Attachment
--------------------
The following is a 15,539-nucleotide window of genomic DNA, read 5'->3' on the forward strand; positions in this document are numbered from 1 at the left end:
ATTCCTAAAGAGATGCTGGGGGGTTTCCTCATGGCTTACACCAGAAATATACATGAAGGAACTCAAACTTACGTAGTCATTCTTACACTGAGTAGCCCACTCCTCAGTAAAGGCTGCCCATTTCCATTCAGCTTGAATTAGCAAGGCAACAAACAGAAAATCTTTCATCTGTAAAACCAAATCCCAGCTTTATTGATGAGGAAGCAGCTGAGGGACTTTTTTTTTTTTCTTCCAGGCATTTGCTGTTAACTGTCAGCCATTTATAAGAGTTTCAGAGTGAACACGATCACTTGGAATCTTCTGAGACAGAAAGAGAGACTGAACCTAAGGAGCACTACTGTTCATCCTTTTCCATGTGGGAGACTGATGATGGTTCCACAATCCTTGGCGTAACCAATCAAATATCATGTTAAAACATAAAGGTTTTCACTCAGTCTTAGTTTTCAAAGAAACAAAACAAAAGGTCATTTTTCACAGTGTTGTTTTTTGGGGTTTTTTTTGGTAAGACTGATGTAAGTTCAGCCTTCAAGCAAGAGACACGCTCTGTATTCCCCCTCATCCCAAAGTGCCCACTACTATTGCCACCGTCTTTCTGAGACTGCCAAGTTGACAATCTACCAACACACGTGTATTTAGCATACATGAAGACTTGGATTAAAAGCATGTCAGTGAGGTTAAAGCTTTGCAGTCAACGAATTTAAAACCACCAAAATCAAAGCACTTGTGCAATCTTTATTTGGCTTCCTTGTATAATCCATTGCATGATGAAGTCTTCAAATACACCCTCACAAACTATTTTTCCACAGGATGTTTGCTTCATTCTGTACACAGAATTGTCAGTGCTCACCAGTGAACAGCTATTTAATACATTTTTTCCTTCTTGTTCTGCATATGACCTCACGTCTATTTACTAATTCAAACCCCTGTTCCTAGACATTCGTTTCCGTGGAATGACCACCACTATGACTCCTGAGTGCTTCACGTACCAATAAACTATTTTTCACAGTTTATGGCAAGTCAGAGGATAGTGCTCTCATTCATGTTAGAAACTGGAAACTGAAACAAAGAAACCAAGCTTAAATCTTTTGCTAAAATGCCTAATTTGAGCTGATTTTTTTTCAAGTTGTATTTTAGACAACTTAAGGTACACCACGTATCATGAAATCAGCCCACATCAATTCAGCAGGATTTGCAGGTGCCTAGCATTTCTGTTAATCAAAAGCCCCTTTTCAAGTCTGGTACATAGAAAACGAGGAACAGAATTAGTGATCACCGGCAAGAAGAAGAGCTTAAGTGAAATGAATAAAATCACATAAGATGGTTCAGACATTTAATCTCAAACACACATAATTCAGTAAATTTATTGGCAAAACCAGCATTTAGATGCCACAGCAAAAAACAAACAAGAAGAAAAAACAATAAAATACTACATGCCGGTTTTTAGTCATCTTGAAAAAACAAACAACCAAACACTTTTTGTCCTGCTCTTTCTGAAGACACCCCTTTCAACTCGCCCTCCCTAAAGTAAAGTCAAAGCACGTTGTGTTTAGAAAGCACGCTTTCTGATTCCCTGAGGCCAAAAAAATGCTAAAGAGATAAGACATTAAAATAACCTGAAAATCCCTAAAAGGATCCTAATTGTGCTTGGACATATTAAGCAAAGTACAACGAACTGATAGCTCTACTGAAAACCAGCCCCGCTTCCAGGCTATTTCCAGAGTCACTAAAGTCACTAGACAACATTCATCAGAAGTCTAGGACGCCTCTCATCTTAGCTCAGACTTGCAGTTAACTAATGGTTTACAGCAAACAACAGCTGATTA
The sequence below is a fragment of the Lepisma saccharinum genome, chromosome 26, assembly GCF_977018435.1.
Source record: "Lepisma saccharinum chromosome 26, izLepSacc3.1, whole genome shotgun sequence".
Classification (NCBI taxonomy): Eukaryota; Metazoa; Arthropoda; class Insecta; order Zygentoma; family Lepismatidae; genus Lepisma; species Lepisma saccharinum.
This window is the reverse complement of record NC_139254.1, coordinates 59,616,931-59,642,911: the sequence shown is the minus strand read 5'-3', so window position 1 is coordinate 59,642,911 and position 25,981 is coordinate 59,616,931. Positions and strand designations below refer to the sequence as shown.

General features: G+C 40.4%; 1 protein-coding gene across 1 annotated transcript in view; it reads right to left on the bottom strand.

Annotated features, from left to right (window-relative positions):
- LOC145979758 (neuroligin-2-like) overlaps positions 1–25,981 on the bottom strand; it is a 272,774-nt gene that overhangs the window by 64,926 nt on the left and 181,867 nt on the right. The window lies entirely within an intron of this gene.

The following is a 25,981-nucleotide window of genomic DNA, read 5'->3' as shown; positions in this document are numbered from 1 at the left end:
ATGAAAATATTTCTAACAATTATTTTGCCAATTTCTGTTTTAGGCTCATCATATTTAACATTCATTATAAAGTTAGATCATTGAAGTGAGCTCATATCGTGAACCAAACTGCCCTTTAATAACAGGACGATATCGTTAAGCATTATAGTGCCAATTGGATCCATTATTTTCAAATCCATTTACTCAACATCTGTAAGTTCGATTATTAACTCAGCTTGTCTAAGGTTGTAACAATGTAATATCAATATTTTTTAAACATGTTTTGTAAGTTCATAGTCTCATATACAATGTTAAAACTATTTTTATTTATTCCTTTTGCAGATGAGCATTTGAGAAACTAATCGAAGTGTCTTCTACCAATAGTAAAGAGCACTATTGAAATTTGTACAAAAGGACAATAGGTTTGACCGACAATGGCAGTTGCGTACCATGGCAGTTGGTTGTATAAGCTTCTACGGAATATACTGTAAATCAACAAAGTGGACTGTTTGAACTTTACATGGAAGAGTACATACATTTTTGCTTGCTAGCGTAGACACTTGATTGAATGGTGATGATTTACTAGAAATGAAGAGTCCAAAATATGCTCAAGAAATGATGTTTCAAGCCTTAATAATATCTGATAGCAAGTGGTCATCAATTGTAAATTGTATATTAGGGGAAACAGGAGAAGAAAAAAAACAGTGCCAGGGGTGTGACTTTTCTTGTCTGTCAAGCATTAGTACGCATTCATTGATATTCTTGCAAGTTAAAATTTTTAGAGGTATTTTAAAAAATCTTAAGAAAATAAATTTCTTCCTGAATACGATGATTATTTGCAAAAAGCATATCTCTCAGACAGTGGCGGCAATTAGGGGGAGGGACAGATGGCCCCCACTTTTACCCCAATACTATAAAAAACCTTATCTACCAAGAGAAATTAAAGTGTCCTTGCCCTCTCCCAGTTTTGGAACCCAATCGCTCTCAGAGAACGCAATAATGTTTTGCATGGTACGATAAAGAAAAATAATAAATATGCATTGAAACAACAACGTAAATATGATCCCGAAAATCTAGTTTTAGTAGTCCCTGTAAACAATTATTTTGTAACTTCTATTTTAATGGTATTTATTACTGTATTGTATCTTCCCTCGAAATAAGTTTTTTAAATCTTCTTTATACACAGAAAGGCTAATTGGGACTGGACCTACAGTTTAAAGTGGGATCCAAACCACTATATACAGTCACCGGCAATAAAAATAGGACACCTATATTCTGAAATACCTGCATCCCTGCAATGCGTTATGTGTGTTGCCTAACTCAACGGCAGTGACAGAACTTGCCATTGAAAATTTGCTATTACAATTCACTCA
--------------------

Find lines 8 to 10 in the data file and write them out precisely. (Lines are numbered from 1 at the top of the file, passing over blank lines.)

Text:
Annotated features, from left to right (window-relative positions):
- LOC145979758 (neuroligin-2-like) overlaps positions 1–25,981 on the bottom strand; it is a 272,774-nt gene that overhangs the window by 64,926 nt on the left and 181,867 nt on the right. The window lies entirely within an intron of this gene.

The following is a 25,981-nucleotide window of genomic DNA, read 5'->3' as shown; positions in this document are numbered from 1 at the left end: